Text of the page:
How to budget your time when completing the written portion of the IELTS exam

The answer to this question is twofold 1 get yourself

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The answer to this question is twofold: (1) get yourself a good writing coach and (2) practice under time-restricted conditions. Serious students should run through 50 practice examinations at a minimum. When you engage the examination, the IELTS testing format should be second nature to you. Good luck! Why does every IELTS instructor teach a different writing form? Posted on March 12, 2011 by Ryan - 4 Comments Have you found in your studies that every IELTS instructor is pushing a different writing form on you for your Task 1 and 2 response? Do you find that IELTS instructors occasionally give you advice that contradicts the advice of another IELTS instructor?
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Do you find that IELTS textbooks often contradict each other when describing writing patterns? Does this leave you feeling utterly confused regarding how to structure your writing on your examination? You are not alone! I think one of the most common things an IELTS instructor hears from students is either: (1) ‘Why is your Task 1/Task 2 structure so different from the structure in my textbook?’ …or… (2) ‘My other IELTS instructor told me to do this , why are you telling me to do that ?’ What’s important to remember is that the IELTS examination is a measure of a person’s ability to demonstrate a comprehensive understanding of the English language. What students often mistakenly get into their heads is the idea that there is a ‘silver bullet’ when it comes to structure (in other words, a single, preset structure that their IELTS examiner is looking for). This is not the case. Examiners are looking for structure, but they know that writing structures vary (for example, many English universities around the world prescribe their own essay structure!). What is most important is how clearly your writing conveys meaning, regardless of what structure you choose to employ. So does this mean that all structures are equal? No, of course not (I cannot fathom a high-scoring Task 2 essay that only employs 2 paragraphs, for example). But it does mean that structure is only one of many tools the IELTS student is expected to use to demonstrate their ability to express themselves in their writing.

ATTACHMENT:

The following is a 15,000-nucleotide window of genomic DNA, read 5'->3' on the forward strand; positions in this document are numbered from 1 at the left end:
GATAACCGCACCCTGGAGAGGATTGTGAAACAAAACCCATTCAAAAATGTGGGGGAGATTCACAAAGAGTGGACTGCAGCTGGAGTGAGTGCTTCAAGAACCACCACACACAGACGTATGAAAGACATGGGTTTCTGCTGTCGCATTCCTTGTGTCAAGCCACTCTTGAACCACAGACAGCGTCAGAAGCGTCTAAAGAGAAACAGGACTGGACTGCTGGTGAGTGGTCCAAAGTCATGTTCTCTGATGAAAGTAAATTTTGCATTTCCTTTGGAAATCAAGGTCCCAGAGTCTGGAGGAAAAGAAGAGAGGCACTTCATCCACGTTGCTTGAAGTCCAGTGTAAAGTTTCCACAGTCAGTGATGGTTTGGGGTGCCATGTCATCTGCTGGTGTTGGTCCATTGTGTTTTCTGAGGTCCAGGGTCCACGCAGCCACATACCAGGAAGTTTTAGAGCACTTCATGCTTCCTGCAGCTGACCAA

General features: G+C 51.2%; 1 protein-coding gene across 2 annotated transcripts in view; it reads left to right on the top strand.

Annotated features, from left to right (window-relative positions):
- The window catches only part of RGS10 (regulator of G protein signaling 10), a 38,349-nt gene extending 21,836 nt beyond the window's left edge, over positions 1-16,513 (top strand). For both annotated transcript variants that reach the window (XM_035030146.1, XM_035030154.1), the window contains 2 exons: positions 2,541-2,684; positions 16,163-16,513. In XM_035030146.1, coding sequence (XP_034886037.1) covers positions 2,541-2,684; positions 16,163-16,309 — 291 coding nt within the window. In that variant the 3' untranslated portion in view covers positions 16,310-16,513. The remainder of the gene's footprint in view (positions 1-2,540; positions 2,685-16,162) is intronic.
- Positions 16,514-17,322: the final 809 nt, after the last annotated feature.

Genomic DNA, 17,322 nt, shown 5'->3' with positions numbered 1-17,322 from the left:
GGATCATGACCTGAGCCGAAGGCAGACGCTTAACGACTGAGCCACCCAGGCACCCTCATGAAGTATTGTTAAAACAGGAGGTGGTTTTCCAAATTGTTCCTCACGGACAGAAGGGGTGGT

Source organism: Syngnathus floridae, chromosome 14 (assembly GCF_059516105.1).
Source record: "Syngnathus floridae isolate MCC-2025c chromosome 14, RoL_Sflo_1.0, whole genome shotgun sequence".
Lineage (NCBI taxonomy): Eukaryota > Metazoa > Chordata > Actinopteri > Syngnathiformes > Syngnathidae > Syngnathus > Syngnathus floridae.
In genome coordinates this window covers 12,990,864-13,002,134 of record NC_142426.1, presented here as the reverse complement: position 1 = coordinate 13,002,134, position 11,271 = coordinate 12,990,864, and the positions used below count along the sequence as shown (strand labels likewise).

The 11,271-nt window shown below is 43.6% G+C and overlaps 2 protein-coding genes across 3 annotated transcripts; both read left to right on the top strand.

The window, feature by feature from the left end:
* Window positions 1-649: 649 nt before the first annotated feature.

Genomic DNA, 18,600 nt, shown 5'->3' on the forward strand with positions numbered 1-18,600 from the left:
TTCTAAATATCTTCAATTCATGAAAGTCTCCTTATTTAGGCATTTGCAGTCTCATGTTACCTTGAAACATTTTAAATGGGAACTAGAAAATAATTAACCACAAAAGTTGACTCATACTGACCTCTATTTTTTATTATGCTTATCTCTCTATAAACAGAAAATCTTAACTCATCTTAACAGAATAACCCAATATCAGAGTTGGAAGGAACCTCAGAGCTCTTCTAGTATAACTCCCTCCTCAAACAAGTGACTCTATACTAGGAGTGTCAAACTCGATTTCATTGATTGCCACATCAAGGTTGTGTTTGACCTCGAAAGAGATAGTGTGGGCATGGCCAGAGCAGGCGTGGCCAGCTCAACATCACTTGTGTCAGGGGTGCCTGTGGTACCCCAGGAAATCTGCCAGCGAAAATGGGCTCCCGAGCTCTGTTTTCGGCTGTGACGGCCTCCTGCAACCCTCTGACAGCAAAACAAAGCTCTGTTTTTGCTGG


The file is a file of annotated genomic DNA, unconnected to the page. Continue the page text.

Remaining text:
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Just as colloquialisms, accents and lexical resources may vary from one English- speaking person to another, so do writing styles. However, what does not vary from one English-speaking person to another is a number of culturally inherent traits that are always present in proper English writing. Today, I would like to focus on just one: coherence . Coherence refers to the logical ordering of ideas to best express the writer’s meaning. Cultures around the world do this differently. When I lived in Dubai, for example, students told me to best express yourself in Arabic you should write lengthy, artistic sentences and employ plenty of adjectives. In China, Chinese writing instructors tell me formal writing should be organized into thick blocks, with few paragraphs (to avoid detracting from the meaning at hand). In English, however, coherence is best accomplished by writing short, concise sentences and linking them with cohesive phrases. Take the following as an example: The majority of Canadian people trace their ancestry to various parts of Europe.
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